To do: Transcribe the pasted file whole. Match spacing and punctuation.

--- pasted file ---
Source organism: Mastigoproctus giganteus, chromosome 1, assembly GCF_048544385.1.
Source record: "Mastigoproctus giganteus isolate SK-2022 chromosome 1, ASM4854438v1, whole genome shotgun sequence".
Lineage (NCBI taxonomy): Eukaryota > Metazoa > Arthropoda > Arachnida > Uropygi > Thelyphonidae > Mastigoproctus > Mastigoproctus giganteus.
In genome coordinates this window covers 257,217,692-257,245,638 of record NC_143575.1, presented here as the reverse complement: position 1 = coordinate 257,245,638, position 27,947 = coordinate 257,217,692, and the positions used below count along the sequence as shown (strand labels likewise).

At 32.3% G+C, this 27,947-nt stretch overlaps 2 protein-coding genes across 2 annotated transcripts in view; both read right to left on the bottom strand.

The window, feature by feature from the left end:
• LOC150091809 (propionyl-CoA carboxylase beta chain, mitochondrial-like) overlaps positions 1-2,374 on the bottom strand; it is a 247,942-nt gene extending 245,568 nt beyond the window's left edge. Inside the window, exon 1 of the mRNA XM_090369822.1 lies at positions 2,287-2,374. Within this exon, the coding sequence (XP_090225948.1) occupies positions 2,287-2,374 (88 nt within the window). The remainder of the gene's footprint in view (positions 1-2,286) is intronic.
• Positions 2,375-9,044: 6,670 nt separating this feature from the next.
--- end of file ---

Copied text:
Source organism: Mastigoproctus giganteus, chromosome 1, assembly GCF_048544385.1.
Source record: "Mastigoproctus giganteus isolate SK-2022 chromosome 1, ASM4854438v1, whole genome shotgun sequence".
Lineage (NCBI taxonomy): Eukaryota > Metazoa > Arthropoda > Arachnida > Uropygi > Thelyphonidae > Mastigoproctus > Mastigoproctus giganteus.
In genome coordinates this window covers 257,217,692-257,245,638 of record NC_143575.1, presented here as the reverse complement: position 1 = coordinate 257,245,638, position 27,947 = coordinate 257,217,692, and the positions used below count along the sequence as shown (strand labels likewise).

At 32.3% G+C, this 27,947-nt stretch overlaps 2 protein-coding genes across 2 annotated transcripts in view; both read right to left on the bottom strand.

The window, feature by feature from the left end:
• LOC150091809 (propionyl-CoA carboxylase beta chain, mitochondrial-like) overlaps positions 1-2,374 on the bottom strand; it is a 247,942-nt gene extending 245,568 nt beyond the window's left edge. Inside the window, exon 1 of the mRNA XM_090369822.1 lies at positions 2,287-2,374. Within this exon, the coding sequence (XP_090225948.1) occupies positions 2,287-2,374 (88 nt within the window). The remainder of the gene's footprint in view (positions 1-2,286) is intronic.
• Positions 2,375-9,044: 6,670 nt separating this feature from the next.